27. @ BC Voice of Reason: The Toronto Star is no more a Liberal(federal) friendly paper. The current publisher John Cruickshank and editor in chief Michael cooke ran the most conservative papers in Canada i.e The Vancouver Sun and the Province under the leadership of none other than Conrad Black during the Chretien years. They then moved to Black's US papers when he sold his Canadian operations and then back to Canada after he got into trouble there. These guys are as right wing as they come. Many progressive journalists at the Toronto Star openly despise these two.

  28. "Measures of enthusiasm and commitment still show the Conservatives with a major advantage but the gap seems to be eroding somewhat."

    This is the most interesting line from the EKOS press release. Ekos still shows the Greens at 9% and the NDP at 20%.

    I think this happens in the EKOS parallel universe where younger voters all come out and vote, as much as older voters, and non-voters come out and vote.

    I'm not sure if they don't screen for likely voters, or if they include leaners and COMPAS or IPSOS calls those people undecided, but I place bets that how you get most of the differences between polls, and it isn't terribly transparent.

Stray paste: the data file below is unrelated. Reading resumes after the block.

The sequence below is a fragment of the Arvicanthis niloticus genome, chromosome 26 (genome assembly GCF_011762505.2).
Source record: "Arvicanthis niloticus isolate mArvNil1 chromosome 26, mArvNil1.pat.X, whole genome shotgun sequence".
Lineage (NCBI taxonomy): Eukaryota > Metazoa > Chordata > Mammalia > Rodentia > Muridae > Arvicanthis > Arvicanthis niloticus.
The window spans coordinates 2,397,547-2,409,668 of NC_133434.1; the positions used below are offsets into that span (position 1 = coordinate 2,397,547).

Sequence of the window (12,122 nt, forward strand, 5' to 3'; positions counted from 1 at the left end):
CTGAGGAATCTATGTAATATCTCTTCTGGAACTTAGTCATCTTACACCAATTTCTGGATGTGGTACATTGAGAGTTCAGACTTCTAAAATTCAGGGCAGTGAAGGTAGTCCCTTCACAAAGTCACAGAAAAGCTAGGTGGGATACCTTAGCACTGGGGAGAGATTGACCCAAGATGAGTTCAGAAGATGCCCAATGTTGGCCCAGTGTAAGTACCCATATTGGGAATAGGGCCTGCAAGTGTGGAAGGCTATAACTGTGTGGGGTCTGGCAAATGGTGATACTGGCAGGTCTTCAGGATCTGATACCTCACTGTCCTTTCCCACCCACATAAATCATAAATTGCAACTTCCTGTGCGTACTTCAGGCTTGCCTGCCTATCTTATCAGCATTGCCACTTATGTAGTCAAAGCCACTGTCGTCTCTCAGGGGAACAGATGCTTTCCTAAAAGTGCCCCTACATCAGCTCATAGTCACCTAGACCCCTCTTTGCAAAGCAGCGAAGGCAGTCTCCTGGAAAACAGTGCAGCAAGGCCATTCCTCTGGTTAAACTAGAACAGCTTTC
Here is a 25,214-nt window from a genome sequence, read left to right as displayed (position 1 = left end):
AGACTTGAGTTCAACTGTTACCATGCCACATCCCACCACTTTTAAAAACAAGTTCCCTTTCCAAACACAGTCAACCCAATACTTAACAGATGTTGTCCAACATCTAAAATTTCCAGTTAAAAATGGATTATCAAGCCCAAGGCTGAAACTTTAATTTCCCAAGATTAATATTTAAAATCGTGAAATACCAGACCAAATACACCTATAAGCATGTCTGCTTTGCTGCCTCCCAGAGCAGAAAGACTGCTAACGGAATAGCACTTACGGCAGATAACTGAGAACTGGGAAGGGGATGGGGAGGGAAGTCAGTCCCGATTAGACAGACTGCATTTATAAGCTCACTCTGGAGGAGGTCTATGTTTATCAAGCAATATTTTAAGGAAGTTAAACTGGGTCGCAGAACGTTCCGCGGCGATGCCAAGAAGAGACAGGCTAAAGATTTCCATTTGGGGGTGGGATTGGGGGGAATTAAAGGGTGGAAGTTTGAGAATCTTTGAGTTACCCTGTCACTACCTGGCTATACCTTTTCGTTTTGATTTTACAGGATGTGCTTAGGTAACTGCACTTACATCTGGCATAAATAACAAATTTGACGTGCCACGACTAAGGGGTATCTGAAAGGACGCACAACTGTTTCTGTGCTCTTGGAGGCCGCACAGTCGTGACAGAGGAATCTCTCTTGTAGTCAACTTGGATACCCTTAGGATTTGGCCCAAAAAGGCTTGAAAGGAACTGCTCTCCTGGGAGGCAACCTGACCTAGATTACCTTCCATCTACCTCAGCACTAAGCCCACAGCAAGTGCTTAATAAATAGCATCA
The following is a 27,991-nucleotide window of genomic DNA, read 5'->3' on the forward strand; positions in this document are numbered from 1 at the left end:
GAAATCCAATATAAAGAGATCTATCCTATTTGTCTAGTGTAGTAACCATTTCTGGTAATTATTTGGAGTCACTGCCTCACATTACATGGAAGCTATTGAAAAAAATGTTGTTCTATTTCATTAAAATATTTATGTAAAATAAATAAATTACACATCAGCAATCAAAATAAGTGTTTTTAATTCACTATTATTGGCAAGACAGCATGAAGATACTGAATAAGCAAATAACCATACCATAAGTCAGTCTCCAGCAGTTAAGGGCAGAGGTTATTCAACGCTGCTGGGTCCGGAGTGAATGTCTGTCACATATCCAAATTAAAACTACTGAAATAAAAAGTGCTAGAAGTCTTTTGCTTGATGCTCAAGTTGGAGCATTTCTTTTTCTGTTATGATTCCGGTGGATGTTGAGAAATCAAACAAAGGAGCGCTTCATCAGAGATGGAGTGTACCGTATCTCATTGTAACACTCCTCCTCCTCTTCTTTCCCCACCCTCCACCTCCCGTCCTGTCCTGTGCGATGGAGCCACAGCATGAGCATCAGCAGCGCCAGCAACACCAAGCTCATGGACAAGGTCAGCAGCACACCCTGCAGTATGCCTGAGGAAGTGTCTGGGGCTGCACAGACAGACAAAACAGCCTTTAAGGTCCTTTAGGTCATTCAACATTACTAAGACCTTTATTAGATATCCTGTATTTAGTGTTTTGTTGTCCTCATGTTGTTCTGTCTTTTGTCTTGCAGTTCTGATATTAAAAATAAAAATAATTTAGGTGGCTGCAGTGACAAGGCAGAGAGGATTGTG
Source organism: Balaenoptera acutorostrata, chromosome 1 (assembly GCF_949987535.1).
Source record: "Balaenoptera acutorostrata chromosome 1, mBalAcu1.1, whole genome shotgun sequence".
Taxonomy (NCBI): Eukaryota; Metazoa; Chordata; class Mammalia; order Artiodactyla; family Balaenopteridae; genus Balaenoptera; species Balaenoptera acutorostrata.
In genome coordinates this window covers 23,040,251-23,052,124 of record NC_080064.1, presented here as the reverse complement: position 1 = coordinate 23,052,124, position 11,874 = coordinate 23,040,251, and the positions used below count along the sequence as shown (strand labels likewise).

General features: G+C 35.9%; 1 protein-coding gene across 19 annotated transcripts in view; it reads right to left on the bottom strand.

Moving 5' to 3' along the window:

If young people come out and vote, which is historically against the trends seen since the 1980's, and if the 800,000 Liberal supporters come out who didn't vote last time, the EKOS poll is probably fairly accurate.

    Do I think both those things will happen? No I don't. I think we will have record low turnout of around 55-57%, and the 35% undecideds in the COMPAS poll are mostly liberals who aren't coming out again.

  29. Eric I assume you already have this past COMPAS poll:

    That was released on June 24, 2004. The Canadian federal election in 2004 was held on June 28, 2004. COMPAS had 34% Liberals and 33% Cons at that point with a 3.5% MOE.

    Seats ended up being 135 to 99. 36% to 29% Nationally. So I guess that was within the MOE although this new one seems rather strange as how can so many other polls be so off?

  30. The last time COMPAS did national polling during a Federal election was 2004. Their last national poll was December 2008. They had the Conservatives with a 31% lead (51>20)

  31. The 35% undecided is significantly higher than the number for other pollsters. On the other hand, it's awfully close to the percentage of Canadians who don't bother to vote (i.e., 40%+). My theory is that the people who say undecied are, generally, people who are disinterested in politics and who are unlikely to vote (although there is, no doubt, a small minority who are genuinely undecided voters). If Compass' methodology is more effective at identifying actual voters than those of the other polling firms, that might explain the significant differences.